Changing thermal environments challenge snow crab reproductive biology. Ocean currents carry larvae to the northeast, where they recruit to the benthos. Crab migrate with ontogeny in a southwesterly direction across a broad continental shelf. Owing to sexual dimorphism in age- and size-at-maturity, females mature in the middle domain of the EBS in advance of males. In subsequent years, males mature and arrive in the middle domain, creating large swings in operational sex ratios. Female snow crab possess spermathecae, allowing sperm to be stored for fertilization of subsequent egg clutches. After mating, males continue to migrate to the outer domain, where they are targeted by a commercial fishery. Snow crab in the EBS have the lowest spermathecal loads of any snow crab population worldwide likely due to highly variable distributions of males and females, driven by ontogeny and a very variable thermal environment. Thus, EBS females are dependent on current-year mating rather than stored sperm for fertilization of egg clutches. The northward shift in the female distribution contributes to lower reproductive success as female body size declines with increasing latitude, and lower spermathecal loads are associated with smaller body size. Moreover, just a few female age classes contribute substantively to reproduction. The female molt to maturity is her final life-time molt.  Thereafter, with increasing age, fecundity at size declines, variability in fecundity at size increases, and senescence becomes common. Interestingly, female snow crab have the capacity to switch between annual (>1C) and biennial reproductive cycles (<1C). So, while same-sized females reared in the cold north produce about half of the number of egg clutches per lifetime as those in the warmer south, increased temperatures may double reproductive output in the north.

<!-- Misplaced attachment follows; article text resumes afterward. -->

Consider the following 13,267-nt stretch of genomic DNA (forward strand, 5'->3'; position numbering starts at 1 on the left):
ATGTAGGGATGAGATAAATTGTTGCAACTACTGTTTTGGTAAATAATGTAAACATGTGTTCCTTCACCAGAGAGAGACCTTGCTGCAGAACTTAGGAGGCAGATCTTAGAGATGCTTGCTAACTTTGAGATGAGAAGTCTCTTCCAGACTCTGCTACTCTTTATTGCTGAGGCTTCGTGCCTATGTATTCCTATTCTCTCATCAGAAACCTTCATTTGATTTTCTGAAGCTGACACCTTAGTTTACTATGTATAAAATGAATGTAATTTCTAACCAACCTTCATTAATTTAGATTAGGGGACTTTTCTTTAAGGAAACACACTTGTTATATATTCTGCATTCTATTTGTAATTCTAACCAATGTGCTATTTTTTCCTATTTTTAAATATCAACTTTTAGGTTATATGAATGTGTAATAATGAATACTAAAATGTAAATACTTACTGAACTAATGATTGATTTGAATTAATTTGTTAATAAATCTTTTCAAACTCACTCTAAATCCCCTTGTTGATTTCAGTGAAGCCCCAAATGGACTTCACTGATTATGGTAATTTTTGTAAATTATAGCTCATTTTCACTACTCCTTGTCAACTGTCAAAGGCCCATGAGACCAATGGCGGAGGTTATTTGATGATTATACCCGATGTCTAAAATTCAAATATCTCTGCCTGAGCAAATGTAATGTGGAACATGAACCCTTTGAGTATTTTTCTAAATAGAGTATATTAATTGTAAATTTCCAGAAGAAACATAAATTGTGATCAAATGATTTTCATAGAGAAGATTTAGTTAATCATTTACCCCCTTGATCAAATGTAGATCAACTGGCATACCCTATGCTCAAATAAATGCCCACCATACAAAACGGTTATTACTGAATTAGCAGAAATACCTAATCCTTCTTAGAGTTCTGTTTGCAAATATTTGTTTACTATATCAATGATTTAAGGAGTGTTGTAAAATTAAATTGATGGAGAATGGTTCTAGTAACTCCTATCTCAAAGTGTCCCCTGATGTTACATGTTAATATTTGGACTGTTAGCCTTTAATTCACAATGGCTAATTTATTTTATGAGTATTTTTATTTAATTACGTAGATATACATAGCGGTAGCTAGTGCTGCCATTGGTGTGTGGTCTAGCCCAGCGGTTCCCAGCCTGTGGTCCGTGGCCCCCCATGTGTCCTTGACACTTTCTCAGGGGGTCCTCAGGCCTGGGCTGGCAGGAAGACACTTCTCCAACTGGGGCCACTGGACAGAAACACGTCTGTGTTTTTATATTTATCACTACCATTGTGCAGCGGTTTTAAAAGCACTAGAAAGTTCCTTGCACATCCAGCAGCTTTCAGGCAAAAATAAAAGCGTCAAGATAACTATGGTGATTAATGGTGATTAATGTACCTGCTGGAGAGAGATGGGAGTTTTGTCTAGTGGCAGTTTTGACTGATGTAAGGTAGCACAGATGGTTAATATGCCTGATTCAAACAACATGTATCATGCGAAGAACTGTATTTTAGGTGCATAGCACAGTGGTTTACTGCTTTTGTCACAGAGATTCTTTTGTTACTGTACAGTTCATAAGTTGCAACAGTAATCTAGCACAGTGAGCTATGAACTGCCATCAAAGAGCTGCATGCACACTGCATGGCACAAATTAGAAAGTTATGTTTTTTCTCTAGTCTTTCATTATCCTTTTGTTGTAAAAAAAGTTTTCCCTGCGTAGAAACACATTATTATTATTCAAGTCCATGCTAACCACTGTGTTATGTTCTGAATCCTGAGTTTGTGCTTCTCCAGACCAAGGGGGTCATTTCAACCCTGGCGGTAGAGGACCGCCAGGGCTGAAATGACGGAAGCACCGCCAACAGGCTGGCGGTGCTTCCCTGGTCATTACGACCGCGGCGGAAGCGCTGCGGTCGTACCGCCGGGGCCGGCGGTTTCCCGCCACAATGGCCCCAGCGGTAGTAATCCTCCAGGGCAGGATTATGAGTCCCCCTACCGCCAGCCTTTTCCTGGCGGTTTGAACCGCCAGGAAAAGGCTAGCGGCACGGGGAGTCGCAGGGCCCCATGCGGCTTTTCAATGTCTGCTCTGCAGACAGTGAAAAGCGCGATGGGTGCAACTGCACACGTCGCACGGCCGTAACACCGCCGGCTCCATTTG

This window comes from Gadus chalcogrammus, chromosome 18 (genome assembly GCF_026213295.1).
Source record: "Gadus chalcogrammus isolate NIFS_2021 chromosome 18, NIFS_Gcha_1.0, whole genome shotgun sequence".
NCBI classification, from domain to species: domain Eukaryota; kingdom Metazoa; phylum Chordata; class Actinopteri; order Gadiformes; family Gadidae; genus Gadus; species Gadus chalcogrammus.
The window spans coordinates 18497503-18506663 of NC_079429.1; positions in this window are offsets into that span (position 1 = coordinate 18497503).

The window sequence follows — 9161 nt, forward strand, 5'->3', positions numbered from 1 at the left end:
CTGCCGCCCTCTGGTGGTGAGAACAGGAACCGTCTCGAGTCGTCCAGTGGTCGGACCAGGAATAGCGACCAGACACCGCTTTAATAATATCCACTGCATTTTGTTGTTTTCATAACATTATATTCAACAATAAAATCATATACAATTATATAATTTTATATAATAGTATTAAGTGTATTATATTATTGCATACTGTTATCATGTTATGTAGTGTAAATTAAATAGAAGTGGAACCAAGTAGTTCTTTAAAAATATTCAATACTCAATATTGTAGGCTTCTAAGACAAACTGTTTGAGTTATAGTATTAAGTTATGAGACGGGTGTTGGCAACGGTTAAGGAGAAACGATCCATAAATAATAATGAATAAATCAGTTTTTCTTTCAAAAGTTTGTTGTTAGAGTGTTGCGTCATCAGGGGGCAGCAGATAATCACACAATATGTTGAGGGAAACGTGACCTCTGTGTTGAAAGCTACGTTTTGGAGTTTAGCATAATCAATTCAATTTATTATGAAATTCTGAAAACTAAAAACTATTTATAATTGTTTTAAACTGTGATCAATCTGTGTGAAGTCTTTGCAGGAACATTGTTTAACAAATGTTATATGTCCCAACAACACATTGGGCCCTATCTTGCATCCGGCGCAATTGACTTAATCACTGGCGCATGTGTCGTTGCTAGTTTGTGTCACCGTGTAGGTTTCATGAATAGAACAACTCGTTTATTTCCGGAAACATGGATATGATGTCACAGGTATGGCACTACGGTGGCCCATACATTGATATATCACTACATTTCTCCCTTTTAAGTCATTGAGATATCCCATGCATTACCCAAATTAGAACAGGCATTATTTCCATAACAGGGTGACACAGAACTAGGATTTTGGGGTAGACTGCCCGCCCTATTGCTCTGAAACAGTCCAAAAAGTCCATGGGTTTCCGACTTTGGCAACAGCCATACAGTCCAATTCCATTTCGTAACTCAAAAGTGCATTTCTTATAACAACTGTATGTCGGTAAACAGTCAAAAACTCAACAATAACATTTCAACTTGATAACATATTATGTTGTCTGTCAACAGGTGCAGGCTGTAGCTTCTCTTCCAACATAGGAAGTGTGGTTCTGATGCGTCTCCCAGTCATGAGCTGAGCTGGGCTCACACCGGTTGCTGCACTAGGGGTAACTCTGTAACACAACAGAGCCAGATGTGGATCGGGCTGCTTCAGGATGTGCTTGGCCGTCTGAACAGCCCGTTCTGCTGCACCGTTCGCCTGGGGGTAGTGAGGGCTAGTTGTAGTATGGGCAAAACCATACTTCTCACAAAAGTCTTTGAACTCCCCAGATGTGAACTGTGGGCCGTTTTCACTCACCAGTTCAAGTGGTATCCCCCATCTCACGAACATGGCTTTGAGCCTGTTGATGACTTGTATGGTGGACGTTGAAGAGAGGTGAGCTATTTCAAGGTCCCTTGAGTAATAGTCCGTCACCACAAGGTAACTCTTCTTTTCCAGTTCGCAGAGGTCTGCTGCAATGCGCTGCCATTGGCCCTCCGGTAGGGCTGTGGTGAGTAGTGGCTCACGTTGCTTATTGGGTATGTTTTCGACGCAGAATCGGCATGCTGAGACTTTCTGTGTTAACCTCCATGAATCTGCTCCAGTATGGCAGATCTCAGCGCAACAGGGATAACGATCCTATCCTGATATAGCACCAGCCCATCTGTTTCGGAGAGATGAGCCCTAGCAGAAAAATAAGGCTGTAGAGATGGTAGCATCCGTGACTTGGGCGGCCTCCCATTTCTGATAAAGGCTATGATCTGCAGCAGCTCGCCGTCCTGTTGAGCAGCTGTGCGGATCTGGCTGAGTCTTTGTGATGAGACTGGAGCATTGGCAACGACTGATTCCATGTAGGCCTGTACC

This species is further challenged by predators, particularly Pacific cod (Gadus macrocephalus), which are major consumers of juveniles. The southerly distribution of EBS snow crabs appears constrained by cod predation in addition to ocean currents that carry larvae northwestward. However, with the loss of the cold pool in recent years, Pacific cod have greatly expanded their distributions to the northern Bering Sea, as well, where anecdotal reports indicate very high levels of crab predation. On a positive note, snow crab seem tolerant to ocean acidification levels projected over the next two centuries. However, ocean acidification effects on juveniles, a sensitive life stage for the congener C. bairdi, have yet to be studied.

​​​In summary, climate change appears to pose mostly negative effects on snow crab in the EBS, although warming conditions promote increased crab abundance in the Arctic. With ongoing climate changes, biological reference points need to be re-estimated for each stock component. Shifts in spatial distributions challenge our current understanding of stock units and the appropriateness of the long-standing survey design, both of which should be re-evaluated in a metapopulation context. A spatially explicit fishery management plan reflecting these changing dynamics will be required to assure the proper assessment and sustainable management of this valuable resource into the future.

 

*Co-authors: Gordon H. Kruse, Lauren M. Divine, Laura M. Slater, and Joel B. Webb​.


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​Gordon H. Kruse ​provided the keynote at the recent ICES symposium ​​​Shellfish - Resources and ​Invaders of the North.​

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FEATURE ARTICLE - Shellfish: Resources and invaders of the north